"They are all certainly dead by now from the avalanche, and will only rot," Tharkay said, looking up surprised, "and there are too many for you to eat alone."

"I do not see what that has to do with anything," Temeraire said; his ruff was still bristling wide, and he looked over the other dragons, particularly the red-patch one, with a martial eye. They in turn uneasily shuffled and stirred, wings half-rising from their backs and folding in again, and watched Temeraire sidelong.

"My dear," Laurence said quietly, laying a hand on Temeraire's leg, "only look at their condition; I dare say they are all very hungry, and would never else have tried to encroach upon you. It would be unkind in the extreme, were you to chase them away from their home that we might shelter here, and if we mean to ask their hospitality, it is only right we should share with them."

"Oh," Temeraire said, considering, and the ruff began slightly to curl back down against his neck: the ferals truly did look hungry, all whipcord muscle and taut leathery hide, narrow faces and bright eyes watching, and many of them showed signs of old illness or injury. "Well, I would not like to be unkind, even if they did try to quarrel, first," he at last agreed, and addressed them himself; their first expressions of surprise gave way to a wary half-suppressed excitement, and then the red-patch one gave a quick short call and led a handful of the others out in a flurry.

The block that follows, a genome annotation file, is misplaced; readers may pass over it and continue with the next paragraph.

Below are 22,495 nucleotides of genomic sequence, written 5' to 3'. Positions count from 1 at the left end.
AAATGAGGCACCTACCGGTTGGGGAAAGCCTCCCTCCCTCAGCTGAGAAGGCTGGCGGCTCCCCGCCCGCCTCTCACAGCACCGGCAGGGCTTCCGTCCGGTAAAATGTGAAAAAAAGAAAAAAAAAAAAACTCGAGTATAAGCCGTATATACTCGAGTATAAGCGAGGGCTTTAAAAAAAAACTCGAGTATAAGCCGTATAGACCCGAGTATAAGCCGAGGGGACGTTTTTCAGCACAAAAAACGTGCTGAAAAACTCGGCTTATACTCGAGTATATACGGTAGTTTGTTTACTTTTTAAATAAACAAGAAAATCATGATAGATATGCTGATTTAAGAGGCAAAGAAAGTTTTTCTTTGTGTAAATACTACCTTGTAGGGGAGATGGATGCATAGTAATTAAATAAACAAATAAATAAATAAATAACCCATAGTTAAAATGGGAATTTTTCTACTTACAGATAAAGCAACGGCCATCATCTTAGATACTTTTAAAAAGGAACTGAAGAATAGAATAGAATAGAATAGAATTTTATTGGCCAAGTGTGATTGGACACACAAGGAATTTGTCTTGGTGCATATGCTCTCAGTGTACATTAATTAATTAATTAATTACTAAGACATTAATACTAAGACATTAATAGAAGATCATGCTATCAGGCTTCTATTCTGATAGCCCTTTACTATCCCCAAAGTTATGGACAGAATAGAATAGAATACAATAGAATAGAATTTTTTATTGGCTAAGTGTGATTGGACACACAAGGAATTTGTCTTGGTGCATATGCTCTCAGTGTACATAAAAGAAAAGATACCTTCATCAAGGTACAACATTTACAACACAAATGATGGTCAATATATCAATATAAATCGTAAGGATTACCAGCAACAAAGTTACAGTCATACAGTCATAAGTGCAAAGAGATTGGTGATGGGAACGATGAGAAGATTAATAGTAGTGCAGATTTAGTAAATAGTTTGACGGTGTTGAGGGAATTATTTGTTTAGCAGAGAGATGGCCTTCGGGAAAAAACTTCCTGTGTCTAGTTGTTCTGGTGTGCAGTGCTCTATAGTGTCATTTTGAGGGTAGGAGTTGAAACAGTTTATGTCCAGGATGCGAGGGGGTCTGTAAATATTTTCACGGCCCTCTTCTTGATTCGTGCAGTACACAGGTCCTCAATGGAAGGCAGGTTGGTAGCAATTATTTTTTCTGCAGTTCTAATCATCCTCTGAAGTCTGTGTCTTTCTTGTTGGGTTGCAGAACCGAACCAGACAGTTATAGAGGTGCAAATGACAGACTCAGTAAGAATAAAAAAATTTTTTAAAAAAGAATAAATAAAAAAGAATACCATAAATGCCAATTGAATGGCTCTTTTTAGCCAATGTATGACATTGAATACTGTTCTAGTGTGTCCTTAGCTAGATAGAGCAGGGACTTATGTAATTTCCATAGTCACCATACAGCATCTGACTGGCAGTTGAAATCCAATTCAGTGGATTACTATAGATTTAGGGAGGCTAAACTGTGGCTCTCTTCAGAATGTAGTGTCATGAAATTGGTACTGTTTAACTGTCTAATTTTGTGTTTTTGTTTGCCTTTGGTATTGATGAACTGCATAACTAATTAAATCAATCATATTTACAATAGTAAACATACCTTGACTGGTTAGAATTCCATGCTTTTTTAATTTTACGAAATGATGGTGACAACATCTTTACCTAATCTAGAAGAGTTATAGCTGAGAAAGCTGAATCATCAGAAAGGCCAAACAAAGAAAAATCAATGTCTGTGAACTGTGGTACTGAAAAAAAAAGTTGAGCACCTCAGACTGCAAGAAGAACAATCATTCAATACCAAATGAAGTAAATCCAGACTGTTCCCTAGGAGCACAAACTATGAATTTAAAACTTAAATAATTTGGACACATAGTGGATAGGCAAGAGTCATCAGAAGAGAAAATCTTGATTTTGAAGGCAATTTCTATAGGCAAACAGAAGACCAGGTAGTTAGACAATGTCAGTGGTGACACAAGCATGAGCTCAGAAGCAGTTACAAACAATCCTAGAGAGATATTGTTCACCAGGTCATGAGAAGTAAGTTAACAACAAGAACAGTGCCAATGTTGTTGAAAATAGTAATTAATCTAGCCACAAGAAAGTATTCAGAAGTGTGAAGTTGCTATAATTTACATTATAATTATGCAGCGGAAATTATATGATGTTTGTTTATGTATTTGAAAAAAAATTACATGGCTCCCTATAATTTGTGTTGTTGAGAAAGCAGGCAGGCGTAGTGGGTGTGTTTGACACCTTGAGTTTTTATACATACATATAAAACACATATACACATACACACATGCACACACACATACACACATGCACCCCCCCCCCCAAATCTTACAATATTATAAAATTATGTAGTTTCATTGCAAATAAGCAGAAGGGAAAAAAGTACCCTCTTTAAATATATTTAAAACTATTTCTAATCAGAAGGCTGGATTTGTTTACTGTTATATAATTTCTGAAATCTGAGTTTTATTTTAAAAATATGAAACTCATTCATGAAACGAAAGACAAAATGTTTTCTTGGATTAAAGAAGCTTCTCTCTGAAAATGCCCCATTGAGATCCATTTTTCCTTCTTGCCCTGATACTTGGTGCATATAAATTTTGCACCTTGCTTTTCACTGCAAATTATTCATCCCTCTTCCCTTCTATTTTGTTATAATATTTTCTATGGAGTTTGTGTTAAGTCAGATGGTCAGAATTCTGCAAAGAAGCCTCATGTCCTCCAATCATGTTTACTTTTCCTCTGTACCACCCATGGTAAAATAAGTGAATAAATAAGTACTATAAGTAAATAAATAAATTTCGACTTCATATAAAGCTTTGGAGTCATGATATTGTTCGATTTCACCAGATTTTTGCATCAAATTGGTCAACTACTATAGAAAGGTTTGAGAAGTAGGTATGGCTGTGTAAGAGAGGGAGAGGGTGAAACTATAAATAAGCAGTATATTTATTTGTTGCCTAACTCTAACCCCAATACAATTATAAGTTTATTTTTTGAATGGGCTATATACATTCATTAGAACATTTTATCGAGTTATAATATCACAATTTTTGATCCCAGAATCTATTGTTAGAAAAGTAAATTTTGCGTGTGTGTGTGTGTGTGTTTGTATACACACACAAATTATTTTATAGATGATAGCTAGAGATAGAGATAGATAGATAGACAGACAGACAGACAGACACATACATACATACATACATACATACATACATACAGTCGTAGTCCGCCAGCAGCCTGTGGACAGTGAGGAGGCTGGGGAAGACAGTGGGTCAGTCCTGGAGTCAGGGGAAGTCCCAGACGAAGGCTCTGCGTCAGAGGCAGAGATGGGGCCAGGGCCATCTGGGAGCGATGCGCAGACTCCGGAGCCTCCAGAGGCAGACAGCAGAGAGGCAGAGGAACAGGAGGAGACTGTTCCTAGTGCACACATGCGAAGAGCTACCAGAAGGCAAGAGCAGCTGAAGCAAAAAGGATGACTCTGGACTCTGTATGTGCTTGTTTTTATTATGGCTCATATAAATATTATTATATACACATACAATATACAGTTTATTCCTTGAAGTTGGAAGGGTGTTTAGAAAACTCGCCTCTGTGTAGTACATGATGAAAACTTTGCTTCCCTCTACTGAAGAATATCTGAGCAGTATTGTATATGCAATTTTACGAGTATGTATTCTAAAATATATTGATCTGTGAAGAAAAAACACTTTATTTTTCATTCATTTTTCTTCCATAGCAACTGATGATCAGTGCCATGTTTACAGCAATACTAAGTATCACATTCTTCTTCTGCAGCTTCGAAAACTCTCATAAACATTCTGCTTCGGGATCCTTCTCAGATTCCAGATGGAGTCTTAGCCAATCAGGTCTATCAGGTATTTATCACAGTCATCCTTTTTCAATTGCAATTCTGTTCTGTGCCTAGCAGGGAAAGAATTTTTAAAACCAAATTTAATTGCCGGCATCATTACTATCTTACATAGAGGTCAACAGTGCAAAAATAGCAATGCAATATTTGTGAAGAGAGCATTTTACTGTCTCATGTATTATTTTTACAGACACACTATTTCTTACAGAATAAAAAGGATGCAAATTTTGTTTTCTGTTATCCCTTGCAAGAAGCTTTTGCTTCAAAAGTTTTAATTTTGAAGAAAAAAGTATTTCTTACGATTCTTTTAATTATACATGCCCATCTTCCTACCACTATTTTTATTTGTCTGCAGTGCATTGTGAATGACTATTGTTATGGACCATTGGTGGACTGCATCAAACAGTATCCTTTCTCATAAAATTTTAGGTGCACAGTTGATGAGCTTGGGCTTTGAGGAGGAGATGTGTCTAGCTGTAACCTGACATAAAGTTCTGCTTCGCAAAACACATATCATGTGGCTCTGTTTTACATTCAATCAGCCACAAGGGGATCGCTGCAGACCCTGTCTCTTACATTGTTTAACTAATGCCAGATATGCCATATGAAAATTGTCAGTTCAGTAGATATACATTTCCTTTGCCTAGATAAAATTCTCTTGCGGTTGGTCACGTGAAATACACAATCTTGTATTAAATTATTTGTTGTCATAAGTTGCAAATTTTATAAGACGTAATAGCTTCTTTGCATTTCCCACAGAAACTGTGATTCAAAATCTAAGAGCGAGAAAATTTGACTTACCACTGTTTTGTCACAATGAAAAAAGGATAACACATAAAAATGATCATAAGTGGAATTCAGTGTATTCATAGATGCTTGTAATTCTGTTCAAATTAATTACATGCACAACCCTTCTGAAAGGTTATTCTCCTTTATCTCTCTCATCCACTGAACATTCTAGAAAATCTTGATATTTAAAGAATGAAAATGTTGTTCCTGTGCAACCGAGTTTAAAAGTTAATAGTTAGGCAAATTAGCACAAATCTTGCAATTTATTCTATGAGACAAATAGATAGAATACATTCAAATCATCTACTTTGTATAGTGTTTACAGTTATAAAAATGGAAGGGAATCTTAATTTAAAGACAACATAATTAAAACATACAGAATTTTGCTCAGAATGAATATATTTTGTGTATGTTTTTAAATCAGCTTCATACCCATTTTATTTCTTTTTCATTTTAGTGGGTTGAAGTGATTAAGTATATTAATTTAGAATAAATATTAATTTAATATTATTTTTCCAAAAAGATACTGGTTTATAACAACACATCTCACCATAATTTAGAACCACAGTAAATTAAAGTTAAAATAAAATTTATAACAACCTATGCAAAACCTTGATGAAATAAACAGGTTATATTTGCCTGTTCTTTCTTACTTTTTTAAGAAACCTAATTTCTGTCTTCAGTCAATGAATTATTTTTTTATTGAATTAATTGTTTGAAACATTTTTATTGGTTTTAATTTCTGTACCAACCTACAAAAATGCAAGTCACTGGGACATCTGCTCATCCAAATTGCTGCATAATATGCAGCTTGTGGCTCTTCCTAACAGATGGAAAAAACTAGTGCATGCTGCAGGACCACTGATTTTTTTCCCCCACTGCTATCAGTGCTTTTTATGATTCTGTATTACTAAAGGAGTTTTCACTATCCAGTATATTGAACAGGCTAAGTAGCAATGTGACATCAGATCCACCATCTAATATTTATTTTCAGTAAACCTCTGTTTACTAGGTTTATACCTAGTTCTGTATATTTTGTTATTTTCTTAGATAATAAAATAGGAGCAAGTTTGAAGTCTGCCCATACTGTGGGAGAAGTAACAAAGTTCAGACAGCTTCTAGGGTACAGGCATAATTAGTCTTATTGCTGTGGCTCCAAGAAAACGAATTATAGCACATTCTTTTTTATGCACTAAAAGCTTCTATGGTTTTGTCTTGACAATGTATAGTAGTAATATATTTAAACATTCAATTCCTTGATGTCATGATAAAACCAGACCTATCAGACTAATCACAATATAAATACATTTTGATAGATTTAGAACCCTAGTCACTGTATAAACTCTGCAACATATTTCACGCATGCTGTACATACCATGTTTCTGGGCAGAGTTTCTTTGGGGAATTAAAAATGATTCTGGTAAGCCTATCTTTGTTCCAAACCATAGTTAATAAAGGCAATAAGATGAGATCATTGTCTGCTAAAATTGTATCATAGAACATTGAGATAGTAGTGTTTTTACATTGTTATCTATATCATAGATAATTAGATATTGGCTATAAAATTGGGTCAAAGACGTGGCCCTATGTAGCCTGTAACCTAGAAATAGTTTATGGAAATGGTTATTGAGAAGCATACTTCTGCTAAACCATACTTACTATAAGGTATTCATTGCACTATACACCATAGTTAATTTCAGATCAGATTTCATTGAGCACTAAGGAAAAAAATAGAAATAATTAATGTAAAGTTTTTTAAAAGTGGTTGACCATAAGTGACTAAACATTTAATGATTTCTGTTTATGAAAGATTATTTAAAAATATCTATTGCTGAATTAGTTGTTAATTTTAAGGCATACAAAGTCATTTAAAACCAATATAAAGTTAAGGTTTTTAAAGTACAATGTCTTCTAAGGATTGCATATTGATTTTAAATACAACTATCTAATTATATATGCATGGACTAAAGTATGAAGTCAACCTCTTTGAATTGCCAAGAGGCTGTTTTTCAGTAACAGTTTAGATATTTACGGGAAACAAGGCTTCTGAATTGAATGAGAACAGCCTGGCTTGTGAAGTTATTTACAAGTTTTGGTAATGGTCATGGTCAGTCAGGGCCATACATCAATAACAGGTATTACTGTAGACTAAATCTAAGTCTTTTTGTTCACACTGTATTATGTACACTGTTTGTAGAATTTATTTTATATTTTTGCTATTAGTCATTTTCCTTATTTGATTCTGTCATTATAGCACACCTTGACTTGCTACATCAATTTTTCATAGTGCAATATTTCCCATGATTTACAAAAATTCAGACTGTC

They came presently back, carrying the bodies of the pigs, and watched with fixed and staring interest as Gong Su began to butcher them. Tharkay having managed to convey a request for wood, a couple of the smaller flew out and returned dragging some small dead pine-trees, grey and weathered, which they inquiringly offered; shortly Gong Su had a crackling fire going, smoke drawing up a crevice into the high recesses of the cave, and the pigs were roasting deliciously. Granby stirred and said vaguely, "Would there be spareribs?" much to Laurence's relief; he was soon roused and drinking tea, hands shaking so he needed help to hold the cup, though they seated him as near the fire as they could.

The crew were all of them inclined to cough and sneeze, the boys particularly, and Keynes said, "We ought put them all in the water: to keep the chest warm must be the foremost concern."

Laurence agreed without thinking and was shortly appalled by the sight of Emily bathing with the rest of the young officers, innocent of both clothing and modesty. "You must not bathe with the others," Laurence said to her urgently, having bundled her out and into a blanket.

"Mustn't I?" she said, gazing up at him damp and bewildered.